The last couple of months have thrown our planet into a frightening uncertainty as people deal with COVID-19.
Many are frustrated with the conflicting information we’re receiving, such as what we can or cannot do when we venture outside. We are told to stay indoors and be safe for others and ourselves. We find ourselves locked up in our living rooms to watch Frozen 2 for the 18th time.
Others worry about citizens refusing to follow orders and whether the government can step in and enforce a country-wide lockdown. But what about the frantic talk on social media about the protection of our rights supposedly guaranteed by the Canadian Charter of Rights and Freedoms?
The latter had me reflecting on the War Measures Act of 1914 and why this important legislation may be the only way to gain some type of control on a potentially out-of-control situation. In 1988, the War Measures Act was replaced with the more limited Emergencies Act and has never been invoked to deal with a national crisis.
The last time the War Measures Act was used in Canada was in 1970 during the October Crisis, centered on the Front de libération du Québec (FLQ) in Quebec. I was just two years old and living in Montreal at the time.
The FLQ was a Marxist-Leninist terrorist group founded in 1963 and was a militant part of the Quebec separation movement. These terrorists conducted more than 160 violent crimes, including multiple mailbox bombings in the English-speaking district of Westmount. The FLQ was also responsible for instigating riots, car bombs and most notoriously the kidnapping of Irish-born Quebec diplomat James Cross and the kidnapping and murder of Deputy Premier Pierre Laporte.
Prime Minister Pierre Trudeau invoked the War Measures Act, which was previously used in both world wars. The legislation gave a wide range of authority to the government to maintain national security, while suspending civil liberties. In other words, our government and police forces had the ability to arrest and detain anyone they felt was a threat or disobeying orders.
Francois Schirm, a leading FLQ terrorist, murdered my great uncle Leslie MacWilliams, a vice-president of a gun shop in Montreal called International Firearms Co.
Schirm was hoping to rob the shop of guns to supply the FLQ. He walked into the store pretending to be a regular customer while holding a rifle. MacWilliams didn’t like the way Schirm was behaving and told him not to point the gun. According to a police officer report, Schirm then shot him dead, “like a dog.” In the ensuing shoot-out with police, Alfred Pinisch, 37, was accidentally shot and killed in the crossfire.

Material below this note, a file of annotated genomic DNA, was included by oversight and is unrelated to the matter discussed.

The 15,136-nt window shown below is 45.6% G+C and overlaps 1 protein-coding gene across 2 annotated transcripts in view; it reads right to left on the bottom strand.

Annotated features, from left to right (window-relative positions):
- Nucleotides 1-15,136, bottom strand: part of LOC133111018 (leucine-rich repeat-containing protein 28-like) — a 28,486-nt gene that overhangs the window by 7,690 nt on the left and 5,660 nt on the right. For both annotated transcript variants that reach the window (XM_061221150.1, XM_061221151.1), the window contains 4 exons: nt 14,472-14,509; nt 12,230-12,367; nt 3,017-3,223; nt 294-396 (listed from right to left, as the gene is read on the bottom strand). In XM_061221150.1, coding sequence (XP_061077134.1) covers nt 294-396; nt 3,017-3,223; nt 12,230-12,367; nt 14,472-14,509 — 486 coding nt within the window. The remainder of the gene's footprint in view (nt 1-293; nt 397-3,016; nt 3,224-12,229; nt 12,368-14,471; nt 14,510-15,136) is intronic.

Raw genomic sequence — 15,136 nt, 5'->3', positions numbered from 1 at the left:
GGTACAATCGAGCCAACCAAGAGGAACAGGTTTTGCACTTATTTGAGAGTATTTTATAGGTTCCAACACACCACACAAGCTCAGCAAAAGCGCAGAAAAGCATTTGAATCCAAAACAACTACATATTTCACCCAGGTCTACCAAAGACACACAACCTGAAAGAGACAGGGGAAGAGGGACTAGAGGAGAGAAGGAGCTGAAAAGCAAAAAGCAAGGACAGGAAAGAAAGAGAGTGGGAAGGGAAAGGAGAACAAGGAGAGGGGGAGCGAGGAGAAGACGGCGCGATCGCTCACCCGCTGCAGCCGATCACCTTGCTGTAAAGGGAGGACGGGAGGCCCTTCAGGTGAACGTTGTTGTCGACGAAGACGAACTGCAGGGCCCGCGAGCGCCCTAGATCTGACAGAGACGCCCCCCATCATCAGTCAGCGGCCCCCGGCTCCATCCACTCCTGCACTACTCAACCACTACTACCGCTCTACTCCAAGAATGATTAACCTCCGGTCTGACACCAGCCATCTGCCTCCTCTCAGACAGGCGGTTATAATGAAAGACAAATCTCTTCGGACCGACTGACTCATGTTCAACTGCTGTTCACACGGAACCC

Leslie MacWilliams was 58 years old at the time of this murder.
Although the tragic event of my great uncle’s death happened in 1964 and the October Crisis six years later when I was just a toddler, my family was forever changed by this senseless murder.
My grandparents, who were of Scottish, English and Irish descent, were left with a deep distrust of French-Canadians. They also felt the government took too long to take serious action against the terrorists.
I had family members who spent the rest of their lives feeling intense anxiety when the mail came, fearing it was tampered and deadly. That anxiety continued well into the 1980s.
The Quebec Referendum in 1980 had my grandmother afraid to speak English when she was in predominantly French neighbourhoods. One time while we used public transportation she turned to me and said, ‘don’t speak any English when we’re walking down the street. They could beat us up or kill us!’
She would also remind me the government was always watching and could ‘take you.'
As a child, these were frightening messages but now as I near my 52nd birthday I understand where the fear and trauma comes from.
I now wonder if we will have a generation afraid of unopened packages or giving hugs to a friend decades after COVID-19 has passed. I also wonder if citizens will tell their children they watched neighbours arrested on their front lawns for breaking a social distancing rule in a park.
I’m hoping and praying to the powers that be that Canadians facing a pandemic will do what we’re being asked to do.
Yes, it’s inconvenient. Yes, it’s disappointing, Yes, it’s a scary time for everyone.
But the panic of citizens can threaten national security, and our governments will do what it needs to in order to protect all of us.
Will it happen? I’m not sure. Can it happen? Absolutely.
And it’s perfectly legal.
We must choose wisely.
Candice (MacWilliams) Hughes is a Calgary resident and photographer.